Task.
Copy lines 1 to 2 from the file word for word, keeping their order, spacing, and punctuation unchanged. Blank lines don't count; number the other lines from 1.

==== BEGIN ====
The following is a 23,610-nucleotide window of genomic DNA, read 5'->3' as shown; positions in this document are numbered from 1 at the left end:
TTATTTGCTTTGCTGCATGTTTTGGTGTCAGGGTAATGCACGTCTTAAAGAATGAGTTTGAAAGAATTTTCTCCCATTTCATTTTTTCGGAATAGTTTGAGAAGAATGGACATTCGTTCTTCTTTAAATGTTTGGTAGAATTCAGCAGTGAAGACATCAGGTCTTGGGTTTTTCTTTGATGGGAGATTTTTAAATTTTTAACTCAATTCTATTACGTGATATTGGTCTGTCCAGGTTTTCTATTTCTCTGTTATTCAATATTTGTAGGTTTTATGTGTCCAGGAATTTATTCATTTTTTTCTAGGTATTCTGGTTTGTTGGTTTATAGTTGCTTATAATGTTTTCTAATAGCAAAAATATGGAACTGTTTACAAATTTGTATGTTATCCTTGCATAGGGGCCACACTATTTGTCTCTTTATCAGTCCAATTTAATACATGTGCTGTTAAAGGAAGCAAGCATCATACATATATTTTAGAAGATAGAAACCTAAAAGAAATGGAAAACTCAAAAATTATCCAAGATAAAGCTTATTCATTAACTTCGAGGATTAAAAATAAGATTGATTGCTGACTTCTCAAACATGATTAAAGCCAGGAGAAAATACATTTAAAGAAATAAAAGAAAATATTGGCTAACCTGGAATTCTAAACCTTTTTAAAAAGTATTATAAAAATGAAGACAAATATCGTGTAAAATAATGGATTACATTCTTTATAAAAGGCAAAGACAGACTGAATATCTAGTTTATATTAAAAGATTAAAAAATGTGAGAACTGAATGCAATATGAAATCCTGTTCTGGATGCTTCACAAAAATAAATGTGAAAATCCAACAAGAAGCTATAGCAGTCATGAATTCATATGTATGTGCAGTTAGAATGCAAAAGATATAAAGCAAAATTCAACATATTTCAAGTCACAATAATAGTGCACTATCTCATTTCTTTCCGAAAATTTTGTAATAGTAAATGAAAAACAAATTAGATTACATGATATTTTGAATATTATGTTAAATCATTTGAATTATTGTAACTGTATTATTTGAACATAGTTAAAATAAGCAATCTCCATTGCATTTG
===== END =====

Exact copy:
The following is a 23,610-nucleotide window of genomic DNA, read 5'->3' as shown; positions in this document are numbered from 1 at the left end:
TTATTTGCTTTGCTGCATGTTTTGGTGTCAGGGTAATGCACGTCTTAAAGAATGAGTTTGAAAGAATTTTCTCCCATTTCATTTTTTCGGAATAGTTTGAGAAGAATGGACATTCGTTCTTCTTTAAATGTTTGGTAGAATTCAGCAGTGAAGACATCAGGTCTTGGGTTTTTCTTTGATGGGAGATTTTTAAATTTTTAACTCAATTCTATTACGTGATATTGGTCTGTCCAGGTTTTCTATTTCTCTGTTATTCAATATTTGTAGGTTTTATGTGTCCAGGAATTTATTCATTTTTTTCTAGGTATTCTGGTTTGTTGGTTTATAGTTGCTTATAATGTTTTCTAATAGCAAAAATATGGAACTGTTTACAAATTTGTATGTTATCCTTGCATAGGGGCCACACTATTTGTCTCTTTATCAGTCCAATTTAATACATGTGCTGTTAAAGGAAGCAAGCATCATACATATATTTTAGAAGATAGAAACCTAAAAGAAATGGAAAACTCAAAAATTATCCAAGATAAAGCTTATTCATTAACTTCGAGGATTAAAAATAAGATTGATTGCTGACTTCTCAAACATGATTAAAGCCAGGAGAAAATACATTTAAAGAAATAAAAGAAAATATTGGCTAACCTGGAATTCTAAACCTTTTTAAAAAGTATTATAAAAATGAAGACAAATATCGTGTAAAATAATGGATTACATTCTTTATAAAAGGCAAAGACAGACTGAATATCTAGTTTATATTAAAAGATTAAAAAATGTGAGAACTGAATGCAATATGAAATCCTGTTCTGGATGCTTCACAAAAATAAATGTGAAAATCCAACAAGAAGCTATAGCAGTCATGAATTCATATGTATGTGCAGTTAGAATGCAAAAGATATAAAGCAAAATTCAACATATTTCAAGTCACAATAATAGTGCACTATCTCATTTCTTTCCGAAAATTTTGTAATAGTAAATGAAAAACAAATTAGATTACATGATATTTTGAATATTATGTTAAATCATTTGAATTATTGTAACTGTATTATTTGAACATAGTTAAAATAAGCAATCTCCATTGCATTTG